The power of punctuation in business writing

The power of punctuation

Accurate punctuation in business writing creates a professional image and makes it easier for your readers to quickly grasp both meaning and emphasis.

But good grammar is one thing, good taste another. Avoid exclamation marks unless they’re necessary to demonstrate urgency. For example: When he heard the fire alarm, he screamed, “Leave your desks and go to your assembly point now!”

At any other time, they make you seem over-excited or immature. As with almost everything concerned with business writing – if in doubt, leave it out.

Another important punctuation: the Oxford comma

Another important punctuation mark in business communication is called the Oxford comma or serial comma. In fact, a case could be made that this is the most valuable mark of punctuation in the entire English language.

In March 2017, a truck drivers’ union took a company to court in a dispute about overtime pay. At its heart was an argument over which duties, according to their employment contracts, were exempt from overtime pay.

The outcome of the case hinged on this part of a single paragraph:

“The canning, processing, preserving, freezing, drying, marketing, storing, packing for shipment or distribution of…”

The union argued that packing for shipment or distribution was a single activity, while the company’s lawyers claimed the intent was to make packing for shipment, and distribution of, two separate tasks.

This is important because drivers don’t pack, they distribute. With a comma placed after ‘shipment’, it would be clear that distribution was simply the last in a list of duties for which overtime cannot be claimed.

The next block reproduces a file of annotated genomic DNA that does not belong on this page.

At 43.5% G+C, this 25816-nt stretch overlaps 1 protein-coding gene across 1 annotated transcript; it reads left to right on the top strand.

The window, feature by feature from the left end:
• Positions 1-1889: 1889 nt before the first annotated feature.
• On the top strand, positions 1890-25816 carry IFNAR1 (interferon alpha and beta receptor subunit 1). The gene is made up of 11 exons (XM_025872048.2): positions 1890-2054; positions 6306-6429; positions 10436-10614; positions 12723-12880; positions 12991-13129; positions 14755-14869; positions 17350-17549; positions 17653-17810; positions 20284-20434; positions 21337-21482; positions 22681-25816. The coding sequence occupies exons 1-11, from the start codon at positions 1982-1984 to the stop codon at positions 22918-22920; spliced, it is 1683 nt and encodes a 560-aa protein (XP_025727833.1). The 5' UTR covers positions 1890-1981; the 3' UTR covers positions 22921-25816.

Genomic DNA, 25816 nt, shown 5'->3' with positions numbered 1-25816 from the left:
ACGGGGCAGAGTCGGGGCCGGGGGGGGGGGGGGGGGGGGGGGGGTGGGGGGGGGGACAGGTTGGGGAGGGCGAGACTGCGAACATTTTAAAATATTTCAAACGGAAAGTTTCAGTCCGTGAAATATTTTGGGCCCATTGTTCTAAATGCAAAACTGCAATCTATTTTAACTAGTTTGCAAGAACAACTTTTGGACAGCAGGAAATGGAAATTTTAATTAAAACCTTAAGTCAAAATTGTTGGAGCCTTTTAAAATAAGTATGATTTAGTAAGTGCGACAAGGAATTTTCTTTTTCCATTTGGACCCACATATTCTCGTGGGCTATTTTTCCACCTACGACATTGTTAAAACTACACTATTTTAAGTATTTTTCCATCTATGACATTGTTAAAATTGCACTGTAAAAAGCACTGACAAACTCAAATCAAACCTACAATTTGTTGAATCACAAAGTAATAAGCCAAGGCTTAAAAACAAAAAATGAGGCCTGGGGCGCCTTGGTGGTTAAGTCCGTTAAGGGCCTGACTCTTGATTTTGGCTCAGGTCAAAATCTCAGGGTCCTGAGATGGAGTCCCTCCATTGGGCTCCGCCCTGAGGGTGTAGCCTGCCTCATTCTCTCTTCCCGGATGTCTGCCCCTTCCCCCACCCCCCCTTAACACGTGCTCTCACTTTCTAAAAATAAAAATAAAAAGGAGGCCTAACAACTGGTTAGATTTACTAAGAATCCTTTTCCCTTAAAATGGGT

The original judge found in favour of the employers but, on appeal, his judgement was overturned. The lack of an Oxford comma cost the company at least $5 million in legal fees and back-dated overtime pay. While this is a slightly technical case, it shows the importance of attention to every detail.

On a lighter note, look at the difference an Oxford comma makes here:

“When he won the annual tennis trophy, Max thanked his parents,
God and Rachel Klein.”

Are Max’s parents really called God and Rachel Klein? Or should the sentence read instead:

“When he won the annual tennis trophy, Max thanked his parents,
God, and Rachel Klein.”

Arguments about the Oxford comma continue to rage wherever business writing is ruled by style guides – magazines and newspapers are prime examples. An almost equal number argue for and against but, after the truck drivers’ expensive victory, it may be time for those against to reconsider.

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